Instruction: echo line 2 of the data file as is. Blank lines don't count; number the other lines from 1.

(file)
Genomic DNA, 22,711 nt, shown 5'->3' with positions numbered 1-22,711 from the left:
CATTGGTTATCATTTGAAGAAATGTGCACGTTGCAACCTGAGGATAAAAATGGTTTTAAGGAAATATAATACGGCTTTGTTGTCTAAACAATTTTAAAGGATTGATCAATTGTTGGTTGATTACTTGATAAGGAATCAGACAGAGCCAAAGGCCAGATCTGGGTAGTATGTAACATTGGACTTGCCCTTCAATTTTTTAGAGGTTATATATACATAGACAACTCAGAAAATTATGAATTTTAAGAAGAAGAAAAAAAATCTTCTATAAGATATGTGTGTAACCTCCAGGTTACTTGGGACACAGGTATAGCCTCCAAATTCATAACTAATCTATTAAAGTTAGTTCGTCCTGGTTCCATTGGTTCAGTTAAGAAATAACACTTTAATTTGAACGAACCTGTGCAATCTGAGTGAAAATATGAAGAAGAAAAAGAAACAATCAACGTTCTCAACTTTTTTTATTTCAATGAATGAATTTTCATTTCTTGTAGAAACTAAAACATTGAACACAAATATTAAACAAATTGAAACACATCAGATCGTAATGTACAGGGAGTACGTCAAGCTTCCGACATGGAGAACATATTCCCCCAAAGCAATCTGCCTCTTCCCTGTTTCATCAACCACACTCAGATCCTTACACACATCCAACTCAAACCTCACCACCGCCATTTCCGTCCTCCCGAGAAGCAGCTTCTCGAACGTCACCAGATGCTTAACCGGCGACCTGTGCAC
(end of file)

CATTGGTTATCATTTGAAGAAATGTGCACGTTGCAACCTGAGGATAAAAATGGTTTTAAGGAAATATAATACGGCTTTGTTGTCTAAACAATTTTAAAGGATTGATCAATTGTTGGTTGATTACTTGATAAGGAATCAGACAGAGCCAAAGGCCAGATCTGGGTAGTATGTAACATTGGACTTGCCCTTCAATTTTTTAGAGGTTATATATACATAGACAACTCAGAAAATTATGAATTTTAAGAAGAAGAAAAAAAATCTTCTATAAGATATGTGTGTAACCTCCAGGTTACTTGGGACACAGGTATAGCCTCCAAATTCATAACTAATCTATTAAAGTTAGTTCGTCCTGGTTCCATTGGTTCAGTTAAGAAATAACACTTTAATTTGAACGAACCTGTGCAATCTGAGTGAAAATATGAAGAAGAAAAAGAAACAATCAACGTTCTCAACTTTTTTTATTTCAATGAATGAATTTTCATTTCTTGTAGAAACTAAAACATTGAACACAAATATTAAACAAATTGAAACACATCAGATCGTAATGTACAGGGAGTACGTCAAGCTTCCGACATGGAGAACATATTCCCCCAAAGCAATCTGCCTCTTCCCTGTTTCATCAACCACACTCAGATCCTTACACACATCCAACTCAAACCTCACCACCGCCATTTCCGTCCTCCCGAGAAGCAGCTTCTCGAACGTCACCAGATGCTTAACCGGCGACCTGTGCAC